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NEWS RELEASES 2000-01

NEWS RELEASES 2000-01 :: MARCH 26, 2001

LOCAL STUDENTS AND EDUCATORS PARTICIPATE IN LEGISLATIVE TECHNOLOGY DAY

Technology in school is helping students build problem-solving skills, tour distant parts of North Carolina and efficiently complete class assignments. Students and teachers from more than 80 public schools will showcase how technology supports learning on Legislative School Technology Day, April 3.

Students and educators from 84 schools and 85 school systems will participate in the day-long demonstration at the North Carolina General Assembly in Raleigh. This special day, sponsored by the School Technology Commission, is organized to give legislators a chance to see the exciting things that are going on in school technology in local school districts across the state. Four examples of projects that will be showcased at the event are outlined at the end of this release.

School technology has made significant strides in the past five years. Today, there is one computer for every six students, on average in public schools. One Internet-connected computer is available for every eight students. Nearly 96 percent of schools have Internet access through at least one computer.

Students are expected to master minimal computer skills before graduating from high school. The N.C. Computer Skills Test, given to students in the eighth grade, must be passed by all high school graduates, beginning with the Class of 2001.

Since 1995, the State's Technology Trust Fund has supplied $167.5 million to provide local schools with instructional technology, including computers.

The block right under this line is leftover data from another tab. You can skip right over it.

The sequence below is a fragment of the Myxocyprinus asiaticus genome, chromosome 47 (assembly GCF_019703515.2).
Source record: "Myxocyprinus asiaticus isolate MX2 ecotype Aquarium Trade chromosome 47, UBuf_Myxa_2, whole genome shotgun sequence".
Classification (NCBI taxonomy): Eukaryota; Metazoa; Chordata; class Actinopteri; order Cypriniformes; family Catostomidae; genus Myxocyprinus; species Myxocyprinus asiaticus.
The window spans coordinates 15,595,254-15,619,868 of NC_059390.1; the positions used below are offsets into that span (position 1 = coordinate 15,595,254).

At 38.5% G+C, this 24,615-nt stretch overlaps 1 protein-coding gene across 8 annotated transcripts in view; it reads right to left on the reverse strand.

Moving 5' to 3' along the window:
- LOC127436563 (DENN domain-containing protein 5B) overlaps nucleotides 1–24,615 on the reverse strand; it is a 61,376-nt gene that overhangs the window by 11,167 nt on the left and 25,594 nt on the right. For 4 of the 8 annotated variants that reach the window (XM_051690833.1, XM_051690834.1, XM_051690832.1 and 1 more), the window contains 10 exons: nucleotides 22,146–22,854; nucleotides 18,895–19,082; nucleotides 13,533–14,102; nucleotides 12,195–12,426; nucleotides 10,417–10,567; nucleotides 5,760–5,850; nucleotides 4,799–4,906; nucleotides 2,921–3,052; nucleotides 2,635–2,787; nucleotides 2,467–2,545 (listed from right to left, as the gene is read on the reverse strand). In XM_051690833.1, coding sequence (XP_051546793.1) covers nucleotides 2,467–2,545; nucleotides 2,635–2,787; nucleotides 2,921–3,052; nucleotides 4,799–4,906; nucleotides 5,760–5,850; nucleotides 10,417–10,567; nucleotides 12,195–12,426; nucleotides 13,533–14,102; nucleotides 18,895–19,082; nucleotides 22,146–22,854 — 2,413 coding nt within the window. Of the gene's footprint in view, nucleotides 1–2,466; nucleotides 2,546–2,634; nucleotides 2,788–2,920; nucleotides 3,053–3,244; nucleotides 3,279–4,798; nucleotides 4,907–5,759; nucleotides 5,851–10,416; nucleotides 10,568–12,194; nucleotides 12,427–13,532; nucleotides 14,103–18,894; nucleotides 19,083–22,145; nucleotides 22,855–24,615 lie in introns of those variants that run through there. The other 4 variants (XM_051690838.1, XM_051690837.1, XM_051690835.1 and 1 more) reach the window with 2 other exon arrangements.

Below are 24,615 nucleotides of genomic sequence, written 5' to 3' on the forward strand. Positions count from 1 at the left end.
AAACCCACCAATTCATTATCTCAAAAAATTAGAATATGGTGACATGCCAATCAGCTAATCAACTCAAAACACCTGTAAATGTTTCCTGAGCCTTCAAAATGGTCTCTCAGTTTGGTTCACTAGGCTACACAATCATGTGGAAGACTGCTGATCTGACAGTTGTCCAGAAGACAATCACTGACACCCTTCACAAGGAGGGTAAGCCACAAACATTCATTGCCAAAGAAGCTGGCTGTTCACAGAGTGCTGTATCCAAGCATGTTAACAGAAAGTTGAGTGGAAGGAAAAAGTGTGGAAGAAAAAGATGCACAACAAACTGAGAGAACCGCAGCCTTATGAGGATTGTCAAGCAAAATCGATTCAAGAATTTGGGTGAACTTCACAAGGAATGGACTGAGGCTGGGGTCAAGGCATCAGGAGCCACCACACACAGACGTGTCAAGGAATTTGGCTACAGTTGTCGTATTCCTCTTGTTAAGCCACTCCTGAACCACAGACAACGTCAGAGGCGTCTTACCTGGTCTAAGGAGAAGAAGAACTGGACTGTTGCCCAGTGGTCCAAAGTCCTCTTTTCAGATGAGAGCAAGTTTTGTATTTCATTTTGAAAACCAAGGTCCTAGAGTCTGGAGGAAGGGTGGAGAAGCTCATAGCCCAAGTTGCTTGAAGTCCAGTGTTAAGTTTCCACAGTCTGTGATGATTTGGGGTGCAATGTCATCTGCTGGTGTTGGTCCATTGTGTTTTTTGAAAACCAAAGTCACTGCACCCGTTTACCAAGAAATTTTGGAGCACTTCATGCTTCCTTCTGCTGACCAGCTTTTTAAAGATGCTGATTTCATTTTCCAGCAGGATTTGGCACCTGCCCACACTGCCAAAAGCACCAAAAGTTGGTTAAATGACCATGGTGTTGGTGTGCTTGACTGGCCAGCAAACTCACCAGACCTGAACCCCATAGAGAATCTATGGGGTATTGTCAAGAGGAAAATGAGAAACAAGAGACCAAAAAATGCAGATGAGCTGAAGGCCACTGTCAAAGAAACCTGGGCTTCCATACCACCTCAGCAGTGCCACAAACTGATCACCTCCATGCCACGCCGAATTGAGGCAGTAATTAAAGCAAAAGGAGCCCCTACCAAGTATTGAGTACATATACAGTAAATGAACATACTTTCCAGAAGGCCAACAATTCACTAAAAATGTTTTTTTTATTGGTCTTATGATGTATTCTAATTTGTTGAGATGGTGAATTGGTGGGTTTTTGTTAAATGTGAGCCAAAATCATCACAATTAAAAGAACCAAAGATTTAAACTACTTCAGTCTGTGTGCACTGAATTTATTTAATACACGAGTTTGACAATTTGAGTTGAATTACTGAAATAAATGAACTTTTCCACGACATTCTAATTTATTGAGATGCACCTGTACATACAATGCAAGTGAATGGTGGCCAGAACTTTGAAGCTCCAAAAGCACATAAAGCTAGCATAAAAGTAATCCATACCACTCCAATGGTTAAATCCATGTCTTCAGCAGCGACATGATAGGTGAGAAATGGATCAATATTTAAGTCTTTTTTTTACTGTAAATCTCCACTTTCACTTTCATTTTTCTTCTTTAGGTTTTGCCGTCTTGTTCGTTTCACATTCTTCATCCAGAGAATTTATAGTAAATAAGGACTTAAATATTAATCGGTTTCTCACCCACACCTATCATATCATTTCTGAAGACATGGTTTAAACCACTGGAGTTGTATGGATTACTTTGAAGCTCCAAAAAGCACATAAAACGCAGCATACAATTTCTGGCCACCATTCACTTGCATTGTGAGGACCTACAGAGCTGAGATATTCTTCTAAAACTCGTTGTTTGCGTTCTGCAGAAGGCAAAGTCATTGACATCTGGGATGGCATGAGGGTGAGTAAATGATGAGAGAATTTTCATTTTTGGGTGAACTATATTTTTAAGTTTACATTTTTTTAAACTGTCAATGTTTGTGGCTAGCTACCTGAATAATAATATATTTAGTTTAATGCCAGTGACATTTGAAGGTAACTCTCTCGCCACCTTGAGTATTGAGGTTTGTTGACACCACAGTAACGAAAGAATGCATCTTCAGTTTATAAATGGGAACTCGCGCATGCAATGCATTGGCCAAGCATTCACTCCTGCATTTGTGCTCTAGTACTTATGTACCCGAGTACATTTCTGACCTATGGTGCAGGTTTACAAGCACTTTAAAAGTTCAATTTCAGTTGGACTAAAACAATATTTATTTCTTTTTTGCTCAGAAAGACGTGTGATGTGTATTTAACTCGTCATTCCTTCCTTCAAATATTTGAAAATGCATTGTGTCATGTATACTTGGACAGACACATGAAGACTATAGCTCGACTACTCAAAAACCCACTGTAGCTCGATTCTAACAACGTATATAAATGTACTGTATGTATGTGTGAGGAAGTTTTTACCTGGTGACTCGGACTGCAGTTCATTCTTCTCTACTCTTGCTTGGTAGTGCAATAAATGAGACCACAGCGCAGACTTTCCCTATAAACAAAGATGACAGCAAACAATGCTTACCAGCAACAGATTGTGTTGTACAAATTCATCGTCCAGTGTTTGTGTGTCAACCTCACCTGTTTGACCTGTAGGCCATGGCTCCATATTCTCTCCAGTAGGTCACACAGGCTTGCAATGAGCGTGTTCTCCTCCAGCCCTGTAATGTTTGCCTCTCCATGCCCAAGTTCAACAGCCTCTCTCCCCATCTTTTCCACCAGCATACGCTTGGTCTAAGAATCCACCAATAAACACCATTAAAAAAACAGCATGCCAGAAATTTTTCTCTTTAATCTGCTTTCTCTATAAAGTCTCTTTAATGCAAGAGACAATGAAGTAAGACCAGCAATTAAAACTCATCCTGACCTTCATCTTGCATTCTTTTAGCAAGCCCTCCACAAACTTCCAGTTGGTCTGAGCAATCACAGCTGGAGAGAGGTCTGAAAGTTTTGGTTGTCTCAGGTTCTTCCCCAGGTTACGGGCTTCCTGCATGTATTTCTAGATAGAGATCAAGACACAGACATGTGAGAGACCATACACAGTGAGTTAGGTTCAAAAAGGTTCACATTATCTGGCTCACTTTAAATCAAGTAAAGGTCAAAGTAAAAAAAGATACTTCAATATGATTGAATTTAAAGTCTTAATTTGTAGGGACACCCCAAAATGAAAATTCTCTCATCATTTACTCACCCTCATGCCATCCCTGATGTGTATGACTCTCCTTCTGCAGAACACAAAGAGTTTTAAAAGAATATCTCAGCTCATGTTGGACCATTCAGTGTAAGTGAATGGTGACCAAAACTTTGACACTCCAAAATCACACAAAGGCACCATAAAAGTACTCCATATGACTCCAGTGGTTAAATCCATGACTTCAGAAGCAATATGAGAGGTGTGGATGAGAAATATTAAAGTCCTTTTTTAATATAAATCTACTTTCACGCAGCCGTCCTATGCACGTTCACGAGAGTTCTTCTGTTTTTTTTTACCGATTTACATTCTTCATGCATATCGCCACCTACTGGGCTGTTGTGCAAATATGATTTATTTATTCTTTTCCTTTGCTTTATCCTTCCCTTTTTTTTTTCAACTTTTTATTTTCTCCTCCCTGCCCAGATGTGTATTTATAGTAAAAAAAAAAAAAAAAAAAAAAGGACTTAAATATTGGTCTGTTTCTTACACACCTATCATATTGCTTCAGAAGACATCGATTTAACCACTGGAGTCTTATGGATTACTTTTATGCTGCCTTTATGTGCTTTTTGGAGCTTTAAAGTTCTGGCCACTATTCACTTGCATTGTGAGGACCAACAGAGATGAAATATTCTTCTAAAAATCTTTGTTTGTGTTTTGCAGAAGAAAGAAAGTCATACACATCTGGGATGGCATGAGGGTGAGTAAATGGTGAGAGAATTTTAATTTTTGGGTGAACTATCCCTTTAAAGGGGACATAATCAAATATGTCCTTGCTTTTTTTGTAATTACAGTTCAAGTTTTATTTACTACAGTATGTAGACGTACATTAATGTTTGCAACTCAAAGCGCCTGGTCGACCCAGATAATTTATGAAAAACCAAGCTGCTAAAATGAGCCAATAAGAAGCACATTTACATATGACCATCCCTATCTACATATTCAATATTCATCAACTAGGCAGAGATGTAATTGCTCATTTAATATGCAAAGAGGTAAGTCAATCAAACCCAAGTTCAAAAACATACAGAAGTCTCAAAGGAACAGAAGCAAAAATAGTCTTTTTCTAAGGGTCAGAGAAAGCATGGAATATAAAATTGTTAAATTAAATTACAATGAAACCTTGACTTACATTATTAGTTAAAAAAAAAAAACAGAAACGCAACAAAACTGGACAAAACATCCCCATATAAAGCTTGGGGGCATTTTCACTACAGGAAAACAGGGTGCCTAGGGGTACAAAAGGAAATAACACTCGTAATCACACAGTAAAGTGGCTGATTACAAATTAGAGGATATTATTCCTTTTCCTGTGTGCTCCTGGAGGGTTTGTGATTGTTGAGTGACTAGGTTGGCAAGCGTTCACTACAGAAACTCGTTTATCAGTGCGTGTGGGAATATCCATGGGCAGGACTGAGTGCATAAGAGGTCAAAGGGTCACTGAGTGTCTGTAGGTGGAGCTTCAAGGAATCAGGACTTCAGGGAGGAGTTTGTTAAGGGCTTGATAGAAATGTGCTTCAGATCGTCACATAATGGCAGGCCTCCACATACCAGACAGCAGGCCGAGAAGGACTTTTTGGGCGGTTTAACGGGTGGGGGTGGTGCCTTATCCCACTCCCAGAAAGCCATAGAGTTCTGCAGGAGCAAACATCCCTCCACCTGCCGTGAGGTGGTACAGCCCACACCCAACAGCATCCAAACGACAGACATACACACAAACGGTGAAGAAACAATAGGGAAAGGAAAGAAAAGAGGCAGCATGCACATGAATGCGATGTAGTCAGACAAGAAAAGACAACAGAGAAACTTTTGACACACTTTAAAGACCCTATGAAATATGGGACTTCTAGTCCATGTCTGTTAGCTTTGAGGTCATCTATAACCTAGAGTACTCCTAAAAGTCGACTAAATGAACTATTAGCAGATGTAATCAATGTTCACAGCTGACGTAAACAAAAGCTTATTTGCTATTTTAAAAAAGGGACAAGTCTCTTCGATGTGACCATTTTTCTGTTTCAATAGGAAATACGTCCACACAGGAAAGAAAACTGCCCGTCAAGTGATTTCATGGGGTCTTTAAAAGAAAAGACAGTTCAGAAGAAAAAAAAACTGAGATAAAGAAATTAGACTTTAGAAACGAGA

For more information on School Technology Day, contact Wynn M. Smith

wsmith@dpi.state.nc.us , 919.807.3270.

Thirty technology and education vendors are sponsoring the Legislative Technology Day. (The complete list follows this release.)


School Technology Applications - Four Examples

Princeton High School, Johnston County - What does it take to have technology accessible to all students? At Princeton High School in Johnston County, AlphaSmarts text writers are used as a way to extend the accessibility of technology to all students. Students use AlphaSmarts to complete drafts of writing projects, to take notes for research, and to complete writing assignments. Students are able to check out AlphaSmarts from the school media center to complete class assignments. Contact: Kirk Denning, principal, 919.936.5011.

Newport Elementary, Carteret County - It's a "shore" thing. Newport Elementary Fifth Grade "Shorekeepers" traveled on a learning journey through the coastal estuary of North Carolina. By linking technology with environmental awareness, teachers transformed the coastal estuary into an authentic hands-on learning experience. Student-narrated Hyperstudio presentations, accompanied with printed examples of student work, showcase the journey. Contact: Robert Elkins, principal, 252.223.4201.

North Vance High School, Vance County - Gilbert Blaylock, Industrial Education teacher in North Vance High School, describes his high school Science Visualization course as the perfect combination of industrial education and academic course work. Blaylock welcomes an invitation from science teachers to work together on science projects. The science teacher teaches the science content while Blaylock teaches students computer graphing, multimedia and 3-D animation. Students explain science concepts through the use of graphics and 3-D animation software. Students learn public speaking and presentation skills to explain their computer-generated science models to their classmates and teachers. Contact: Gilbert Blaylock, Industrial Education teacher, 252.492.6041.